Mr. Pierce, at Esquire:

This shouldn’t be about paperwork. But it’s about paperwork because the government of the United States is now dedicated to pulling up the drawbridge by whatever means necessary. You don’t even have to anticipate the kind of refugee crises that are coming as the climate crisis intensifies. You just have to look back through history and imagine, say, the coffin ships getting turned around because the starving Irish didn’t have the proper documents. Or you don’t have to use your imagination at all. Just google S.S. St. Louis. This country was born to take the fire out of desperation and devastation. Our government is toddlers playing with matches.

The Peace Talks With the Taliban and Secretary Pompeo’s Statement That US Forces Have Killed 1,000 Taliban In the Past Ten Days

Shortly after BettyC put up her post yesterday about the President announcing by tweet that he had first invited the Taliban to a final round peace agreement negotiation and signing ceremony at Camp David and subsequently cancelled the invitation because the Taliban killed several US military personnel last week, I texted* the following to her:

I give it 50/50 odds that there was no actual, formal Camp David invite. The Afghan president was supposed to visit the US this week to meet with the President at the White House, but cancelled that trip on Friday. The Taliban’s spokesperson tweeted out yesterday that there are lots of potential next steps, but never mentioned this at all.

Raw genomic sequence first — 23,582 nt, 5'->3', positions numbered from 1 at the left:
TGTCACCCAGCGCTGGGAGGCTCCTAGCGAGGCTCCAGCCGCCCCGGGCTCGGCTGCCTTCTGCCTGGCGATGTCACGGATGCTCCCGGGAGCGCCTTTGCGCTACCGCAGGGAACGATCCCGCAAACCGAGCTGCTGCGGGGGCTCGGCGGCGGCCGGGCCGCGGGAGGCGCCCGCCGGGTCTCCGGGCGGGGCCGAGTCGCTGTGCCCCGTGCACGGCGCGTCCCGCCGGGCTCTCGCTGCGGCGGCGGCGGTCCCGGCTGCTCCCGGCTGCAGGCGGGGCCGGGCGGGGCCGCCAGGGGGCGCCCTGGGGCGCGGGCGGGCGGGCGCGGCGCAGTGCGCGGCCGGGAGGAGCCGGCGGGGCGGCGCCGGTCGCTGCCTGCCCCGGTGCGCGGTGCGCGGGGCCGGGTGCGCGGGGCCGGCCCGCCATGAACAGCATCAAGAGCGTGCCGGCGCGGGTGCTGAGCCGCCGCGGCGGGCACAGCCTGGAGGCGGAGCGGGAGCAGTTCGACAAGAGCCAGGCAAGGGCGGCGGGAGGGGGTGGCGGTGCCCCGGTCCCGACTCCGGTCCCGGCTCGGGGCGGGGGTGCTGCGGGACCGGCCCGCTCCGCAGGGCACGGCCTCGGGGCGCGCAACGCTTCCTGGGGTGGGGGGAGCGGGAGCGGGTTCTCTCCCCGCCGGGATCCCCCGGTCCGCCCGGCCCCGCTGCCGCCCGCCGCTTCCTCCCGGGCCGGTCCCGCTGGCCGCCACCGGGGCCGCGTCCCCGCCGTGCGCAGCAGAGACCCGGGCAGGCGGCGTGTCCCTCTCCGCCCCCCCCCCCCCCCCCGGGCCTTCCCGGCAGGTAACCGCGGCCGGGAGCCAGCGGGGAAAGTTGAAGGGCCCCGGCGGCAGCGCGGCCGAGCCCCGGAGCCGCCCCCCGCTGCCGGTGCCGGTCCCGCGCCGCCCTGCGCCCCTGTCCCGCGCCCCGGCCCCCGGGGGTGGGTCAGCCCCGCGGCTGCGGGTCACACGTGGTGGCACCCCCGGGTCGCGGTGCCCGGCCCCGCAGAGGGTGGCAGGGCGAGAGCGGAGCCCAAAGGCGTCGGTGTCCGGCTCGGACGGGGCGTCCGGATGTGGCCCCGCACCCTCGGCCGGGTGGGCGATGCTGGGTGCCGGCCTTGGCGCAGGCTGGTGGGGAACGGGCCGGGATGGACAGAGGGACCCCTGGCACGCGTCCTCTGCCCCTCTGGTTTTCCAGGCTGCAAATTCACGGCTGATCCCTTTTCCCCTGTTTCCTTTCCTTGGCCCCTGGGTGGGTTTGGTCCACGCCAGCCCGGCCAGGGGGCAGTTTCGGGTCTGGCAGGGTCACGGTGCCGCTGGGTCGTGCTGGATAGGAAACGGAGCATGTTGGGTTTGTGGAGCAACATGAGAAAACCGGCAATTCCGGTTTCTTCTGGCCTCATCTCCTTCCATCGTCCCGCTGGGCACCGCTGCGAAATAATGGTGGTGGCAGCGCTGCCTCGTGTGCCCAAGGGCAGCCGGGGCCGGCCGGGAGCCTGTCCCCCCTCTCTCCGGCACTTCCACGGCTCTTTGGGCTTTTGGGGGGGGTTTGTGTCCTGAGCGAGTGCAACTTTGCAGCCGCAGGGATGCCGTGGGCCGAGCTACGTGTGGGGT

Pompeo’s statement that we’ve killed 1,000 Taliban in the past week makes no sense either. There would have been wall to wall coverage and Brian Williams would’ve been airdropped into Nangahar if we’d mounted an offensive large enough to net 1,000 enemy KIA. We’d also have taken our own share of casualties. None of which has been reported.

My guess is that by Wednesday will have several articles, from WaPo, the Times, Politico, Daily Beast, and Axios, that basically shred both of these assertions. The President’s invite and Pompeo’s assertion about killing 1,000 Taliban.

We now know, thanks to reporting by The New York Times, that there was a formal invite to the Taliban, but that the entire plan for the Camp David trip had been hastily created because the President decided on an impulse or whim on Labor Day weekend that if he could get the Taliban to Camp David he could seal the deal. And while the reporting doesn’t really delve into whether this would be a good thing for Afghanistan or Afghans, it does make clear that the President thought this would be good for his campaign for reelection. Given that the negotiations are not complete, the Taliban are clearly not completely on board (more on this in a paragraph), the Afghan president and government isn’t actually involved, this wasn’t a fully baked idea.

Secretary Pompeo then went on Chris Wallace’s Fox News Sunday show and in an attempt to demonstrate how tough the administration is being on the Taliban and announced, without any corroborating evidence, that the US has killed 1,000 Taliban (fighters?) in the past 10 days. To be very blunt, if we had, as Secretary Pompeo announced on Chris Wallace’s Fox News Sunday show, killed 1,000 Taliban in the past ten days it would have made news. Even if the Commanding General of Operation Resolute Support or the Commanding General of CENTCOM wanted to keep this as locked down as possible, there would have been, as I texted BettyC, wall to wall coverage and Brian Williams would’ve been airdropped into Nangahar if we’d mounted an offensive large enough to net 1,000 enemy KIA. We’d also have taken our own share of casualties. None of which has been reported in addition to the KIAs we took in the attacks on Kabul last week.